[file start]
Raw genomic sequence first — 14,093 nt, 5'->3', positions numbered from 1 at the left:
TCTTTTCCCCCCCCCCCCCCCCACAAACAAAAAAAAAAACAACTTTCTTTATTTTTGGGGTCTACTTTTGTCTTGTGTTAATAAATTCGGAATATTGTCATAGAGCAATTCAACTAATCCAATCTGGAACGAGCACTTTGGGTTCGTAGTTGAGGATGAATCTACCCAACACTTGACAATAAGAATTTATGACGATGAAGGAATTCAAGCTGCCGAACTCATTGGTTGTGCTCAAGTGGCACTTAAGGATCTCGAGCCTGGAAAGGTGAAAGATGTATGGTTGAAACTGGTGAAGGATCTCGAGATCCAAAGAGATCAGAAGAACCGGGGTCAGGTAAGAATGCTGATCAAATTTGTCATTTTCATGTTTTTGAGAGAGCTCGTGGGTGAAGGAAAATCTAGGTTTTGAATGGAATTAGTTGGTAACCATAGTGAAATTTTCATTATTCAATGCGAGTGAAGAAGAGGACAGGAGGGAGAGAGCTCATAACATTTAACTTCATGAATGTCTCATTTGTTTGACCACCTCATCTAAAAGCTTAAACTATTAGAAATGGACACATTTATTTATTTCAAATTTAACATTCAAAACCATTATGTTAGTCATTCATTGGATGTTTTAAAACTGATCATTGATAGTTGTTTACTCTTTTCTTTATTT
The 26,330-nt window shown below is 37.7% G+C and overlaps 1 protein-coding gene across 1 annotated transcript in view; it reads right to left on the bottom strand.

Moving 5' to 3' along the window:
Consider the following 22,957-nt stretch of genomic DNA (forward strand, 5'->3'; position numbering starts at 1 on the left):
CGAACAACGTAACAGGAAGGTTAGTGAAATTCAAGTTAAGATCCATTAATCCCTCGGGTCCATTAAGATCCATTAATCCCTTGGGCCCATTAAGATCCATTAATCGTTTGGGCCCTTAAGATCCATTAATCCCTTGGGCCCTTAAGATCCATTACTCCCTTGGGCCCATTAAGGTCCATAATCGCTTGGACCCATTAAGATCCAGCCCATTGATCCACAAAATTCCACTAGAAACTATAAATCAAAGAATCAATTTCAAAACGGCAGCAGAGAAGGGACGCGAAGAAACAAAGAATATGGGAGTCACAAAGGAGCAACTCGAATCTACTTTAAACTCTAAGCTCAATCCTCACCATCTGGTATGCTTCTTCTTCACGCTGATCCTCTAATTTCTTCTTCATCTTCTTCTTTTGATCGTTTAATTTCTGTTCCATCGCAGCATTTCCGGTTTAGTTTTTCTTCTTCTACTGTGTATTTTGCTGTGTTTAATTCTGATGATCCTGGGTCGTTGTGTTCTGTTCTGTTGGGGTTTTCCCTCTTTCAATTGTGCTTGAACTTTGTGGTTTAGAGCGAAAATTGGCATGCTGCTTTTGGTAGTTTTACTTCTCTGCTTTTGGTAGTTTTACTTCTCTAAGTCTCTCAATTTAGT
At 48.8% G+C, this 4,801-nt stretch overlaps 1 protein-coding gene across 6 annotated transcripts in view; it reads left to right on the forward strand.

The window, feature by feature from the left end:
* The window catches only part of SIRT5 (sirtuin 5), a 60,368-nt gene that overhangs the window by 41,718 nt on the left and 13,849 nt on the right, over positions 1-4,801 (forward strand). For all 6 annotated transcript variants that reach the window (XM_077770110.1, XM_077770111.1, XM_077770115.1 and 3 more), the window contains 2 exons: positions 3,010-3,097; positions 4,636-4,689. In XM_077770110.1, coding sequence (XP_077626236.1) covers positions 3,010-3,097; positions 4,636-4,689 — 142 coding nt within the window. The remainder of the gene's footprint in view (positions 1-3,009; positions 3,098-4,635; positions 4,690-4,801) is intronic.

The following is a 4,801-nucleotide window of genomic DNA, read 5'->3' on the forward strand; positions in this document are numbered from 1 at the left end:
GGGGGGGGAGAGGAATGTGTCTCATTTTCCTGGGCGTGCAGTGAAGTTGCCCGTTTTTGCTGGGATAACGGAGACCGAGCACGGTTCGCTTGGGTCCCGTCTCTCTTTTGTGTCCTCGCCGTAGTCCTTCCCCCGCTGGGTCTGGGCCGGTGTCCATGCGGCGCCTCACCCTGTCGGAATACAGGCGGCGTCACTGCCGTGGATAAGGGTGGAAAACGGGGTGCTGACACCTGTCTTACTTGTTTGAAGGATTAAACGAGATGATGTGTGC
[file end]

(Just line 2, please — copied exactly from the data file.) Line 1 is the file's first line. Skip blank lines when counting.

TCTTTTCCCCCCCCCCCCCCCCACAAACAAAAAAAAAAACAACTTTCTTTATTTTTGGGGTCTACTTTTGTCTTGTGTTAATAAATTCGGAATATTGTCATAGAGCAATTCAACTAATCCAATCTGGAACGAGCACTTTGGGTTCGTAGTTGAGGATGAATCTACCCAACACTTGACAATAAGAATTTATGACGATGAAGGAATTCAAGCTGCCGAACTCATTGGTTGTGCTCAAGTGGCACTTAAGGATCTCGAGCCTGGAAAGGTGAAAGATGTATGGTTGAAACTGGTGAAGGATCTCGAGATCCAAAGAGATCAGAAGAACCGGGGTCAGGTAAGAATGCTGATCAAATTTGTCATTTTCATGTTTTTGAGAGAGCTCGTGGGTGAAGGAAAATCTAGGTTTTGAATGGAATTAGTTGGTAACCATAGTGAAATTTTCATTATTCAATGCGAGTGAAGAAGAGGACAGGAGGGAGAGAGCTCATAACATTTAACTTCATGAATGTCTCATTTGTTTGACCACCTCATCTAAAAGCTTAAACTATTAGAAATGGACACATTTATTTATTTCAAATTTAACATTCAAAACCATTATGTTAGTCATTCATTGGATGTTTTAAAACTGATCATTGATAGTTGTTTACTCTTTTCTTTATTT